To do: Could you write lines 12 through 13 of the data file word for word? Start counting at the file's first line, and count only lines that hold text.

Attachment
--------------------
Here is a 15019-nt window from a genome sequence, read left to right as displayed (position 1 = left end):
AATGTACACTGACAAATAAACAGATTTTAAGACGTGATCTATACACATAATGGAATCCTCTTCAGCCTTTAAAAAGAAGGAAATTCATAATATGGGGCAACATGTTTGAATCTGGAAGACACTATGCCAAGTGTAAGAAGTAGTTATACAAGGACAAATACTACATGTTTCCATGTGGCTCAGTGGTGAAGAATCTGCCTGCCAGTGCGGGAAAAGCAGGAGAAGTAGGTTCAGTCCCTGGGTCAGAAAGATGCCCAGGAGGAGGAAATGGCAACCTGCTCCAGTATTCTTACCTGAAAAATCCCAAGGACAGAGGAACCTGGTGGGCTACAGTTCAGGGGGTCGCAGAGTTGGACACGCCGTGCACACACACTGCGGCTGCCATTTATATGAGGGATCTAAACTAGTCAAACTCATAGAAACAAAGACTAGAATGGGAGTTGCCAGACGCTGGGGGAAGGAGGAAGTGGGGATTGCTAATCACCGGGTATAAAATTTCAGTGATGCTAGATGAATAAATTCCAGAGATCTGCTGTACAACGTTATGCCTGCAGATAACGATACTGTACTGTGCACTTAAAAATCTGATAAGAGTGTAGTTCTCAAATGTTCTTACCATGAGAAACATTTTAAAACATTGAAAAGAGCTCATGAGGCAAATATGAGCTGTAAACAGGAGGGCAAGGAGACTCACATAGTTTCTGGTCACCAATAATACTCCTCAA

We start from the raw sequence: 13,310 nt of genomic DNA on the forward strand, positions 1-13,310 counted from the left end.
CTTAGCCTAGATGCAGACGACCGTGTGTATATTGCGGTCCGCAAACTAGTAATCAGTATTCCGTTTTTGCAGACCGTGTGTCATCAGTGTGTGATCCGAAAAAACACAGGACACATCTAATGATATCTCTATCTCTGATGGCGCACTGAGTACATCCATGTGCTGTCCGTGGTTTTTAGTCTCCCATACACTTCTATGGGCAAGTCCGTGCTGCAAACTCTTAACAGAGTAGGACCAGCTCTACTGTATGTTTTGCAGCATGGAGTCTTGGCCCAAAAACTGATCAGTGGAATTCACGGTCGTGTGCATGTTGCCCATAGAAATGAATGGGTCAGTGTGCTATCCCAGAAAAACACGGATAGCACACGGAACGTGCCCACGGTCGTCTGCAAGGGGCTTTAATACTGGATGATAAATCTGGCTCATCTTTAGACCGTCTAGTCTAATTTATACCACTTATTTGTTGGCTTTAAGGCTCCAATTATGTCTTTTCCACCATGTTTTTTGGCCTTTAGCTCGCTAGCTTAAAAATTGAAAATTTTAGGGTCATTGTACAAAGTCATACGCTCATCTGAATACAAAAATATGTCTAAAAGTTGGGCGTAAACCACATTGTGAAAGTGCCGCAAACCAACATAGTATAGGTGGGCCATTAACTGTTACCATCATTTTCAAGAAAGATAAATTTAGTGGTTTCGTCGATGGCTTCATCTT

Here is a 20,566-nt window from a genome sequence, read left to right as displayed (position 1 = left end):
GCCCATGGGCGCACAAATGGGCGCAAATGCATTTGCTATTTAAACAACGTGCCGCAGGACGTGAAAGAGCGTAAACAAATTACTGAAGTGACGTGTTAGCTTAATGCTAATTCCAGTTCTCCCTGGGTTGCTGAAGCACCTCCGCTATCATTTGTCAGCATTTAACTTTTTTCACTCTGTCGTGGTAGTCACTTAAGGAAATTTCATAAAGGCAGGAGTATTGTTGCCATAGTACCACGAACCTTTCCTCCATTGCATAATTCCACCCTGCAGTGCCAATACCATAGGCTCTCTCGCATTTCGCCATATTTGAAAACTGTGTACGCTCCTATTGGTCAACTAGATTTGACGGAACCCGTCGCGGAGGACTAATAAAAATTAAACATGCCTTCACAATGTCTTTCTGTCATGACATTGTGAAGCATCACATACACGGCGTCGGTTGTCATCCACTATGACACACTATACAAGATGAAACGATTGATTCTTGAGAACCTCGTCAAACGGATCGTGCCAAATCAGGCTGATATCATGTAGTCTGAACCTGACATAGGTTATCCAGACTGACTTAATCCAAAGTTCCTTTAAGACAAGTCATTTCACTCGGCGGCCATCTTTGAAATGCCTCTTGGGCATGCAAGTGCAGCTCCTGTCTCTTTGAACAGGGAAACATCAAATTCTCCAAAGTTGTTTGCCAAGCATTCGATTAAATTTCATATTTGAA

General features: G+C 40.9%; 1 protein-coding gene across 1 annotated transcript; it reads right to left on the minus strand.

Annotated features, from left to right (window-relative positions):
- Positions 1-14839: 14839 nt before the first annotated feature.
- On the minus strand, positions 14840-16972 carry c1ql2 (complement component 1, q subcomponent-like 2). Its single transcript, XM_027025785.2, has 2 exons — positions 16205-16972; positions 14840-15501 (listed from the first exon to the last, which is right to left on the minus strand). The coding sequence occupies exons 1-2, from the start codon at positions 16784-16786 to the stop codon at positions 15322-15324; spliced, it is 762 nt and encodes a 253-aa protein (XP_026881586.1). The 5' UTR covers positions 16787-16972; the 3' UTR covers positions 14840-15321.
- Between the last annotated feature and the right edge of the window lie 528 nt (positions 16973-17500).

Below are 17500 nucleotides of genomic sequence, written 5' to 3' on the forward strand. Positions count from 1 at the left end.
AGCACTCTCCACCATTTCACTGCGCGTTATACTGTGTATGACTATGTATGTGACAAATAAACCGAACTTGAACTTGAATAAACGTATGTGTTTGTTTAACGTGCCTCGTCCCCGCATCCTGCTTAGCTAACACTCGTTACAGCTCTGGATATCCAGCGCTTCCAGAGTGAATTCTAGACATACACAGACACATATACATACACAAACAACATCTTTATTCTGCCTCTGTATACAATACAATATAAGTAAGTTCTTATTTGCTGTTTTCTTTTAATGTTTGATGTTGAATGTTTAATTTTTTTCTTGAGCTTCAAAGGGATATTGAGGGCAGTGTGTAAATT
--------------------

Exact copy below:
Below are 17500 nucleotides of genomic sequence, written 5' to 3' on the forward strand. Positions count from 1 at the left end.
AGCACTCTCCACCATTTCACTGCGCGTTATACTGTGTATGACTATGTATGTGACAAATAAACCGAACTTGAACTTGAATAAACGTATGTGTTTGTTTAACGTGCCTCGTCCCCGCATCCTGCTTAGCTAACACTCGTTACAGCTCTGGATATCCAGCGCTTCCAGAGTGAATTCTAGACATACACAGACACATATACATACACAAACAACATCTTTATTCTGCCTCTGTATACAATACAATATAAGTAAGTTCTTATTTGCTGTTTTCTTTTAATGTTTGATGTTGAATGTTTAATTTTTTTCTTGAGCTTCAAAGGGATATTGAGGGCAGTGTGTAAATT